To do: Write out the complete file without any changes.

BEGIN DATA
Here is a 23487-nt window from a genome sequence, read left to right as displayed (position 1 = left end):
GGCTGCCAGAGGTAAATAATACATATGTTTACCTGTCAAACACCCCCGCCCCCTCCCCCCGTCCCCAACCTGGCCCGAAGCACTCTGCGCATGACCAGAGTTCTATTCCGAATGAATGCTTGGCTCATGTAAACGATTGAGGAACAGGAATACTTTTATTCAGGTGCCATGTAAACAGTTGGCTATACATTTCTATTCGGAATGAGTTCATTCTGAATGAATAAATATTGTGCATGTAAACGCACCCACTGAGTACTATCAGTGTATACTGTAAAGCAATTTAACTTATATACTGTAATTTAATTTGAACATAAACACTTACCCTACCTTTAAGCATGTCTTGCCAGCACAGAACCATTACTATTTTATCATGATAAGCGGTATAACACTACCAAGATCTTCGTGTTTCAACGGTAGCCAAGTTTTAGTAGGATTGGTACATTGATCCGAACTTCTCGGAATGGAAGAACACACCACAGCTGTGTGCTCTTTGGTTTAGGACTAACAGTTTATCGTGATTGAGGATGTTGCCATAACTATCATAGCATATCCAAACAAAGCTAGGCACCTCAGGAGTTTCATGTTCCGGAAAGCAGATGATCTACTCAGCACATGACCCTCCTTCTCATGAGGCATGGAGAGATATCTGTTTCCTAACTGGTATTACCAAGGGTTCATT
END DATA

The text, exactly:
Here is a 23487-nt window from a genome sequence, read left to right as displayed (position 1 = left end):
GGCTGCCAGAGGTAAATAATACATATGTTTACCTGTCAAACACCCCCGCCCCCTCCCCCCGTCCCCAACCTGGCCCGAAGCACTCTGCGCATGACCAGAGTTCTATTCCGAATGAATGCTTGGCTCATGTAAACGATTGAGGAACAGGAATACTTTTATTCAGGTGCCATGTAAACAGTTGGCTATACATTTCTATTCGGAATGAGTTCATTCTGAATGAATAAATATTGTGCATGTAAACGCACCCACTGAGTACTATCAGTGTATACTGTAAAGCAATTTAACTTATATACTGTAATTTAATTTGAACATAAACACTTACCCTACCTTTAAGCATGTCTTGCCAGCACAGAACCATTACTATTTTATCATGATAAGCGGTATAACACTACCAAGATCTTCGTGTTTCAACGGTAGCCAAGTTTTAGTAGGATTGGTACATTGATCCGAACTTCTCGGAATGGAAGAACACACCACAGCTGTGTGCTCTTTGGTTTAGGACTAACAGTTTATCGTGATTGAGGATGTTGCCATAACTATCATAGCATATCCAAACAAAGCTAGGCACCTCAGGAGTTTCATGTTCCGGAAAGCAGATGATCTACTCAGCACATGACCCTCCTTCTCATGAGGCATGGAGAGATATCTGTTTCCTAACTGGTATTACCAAGGGTTCATT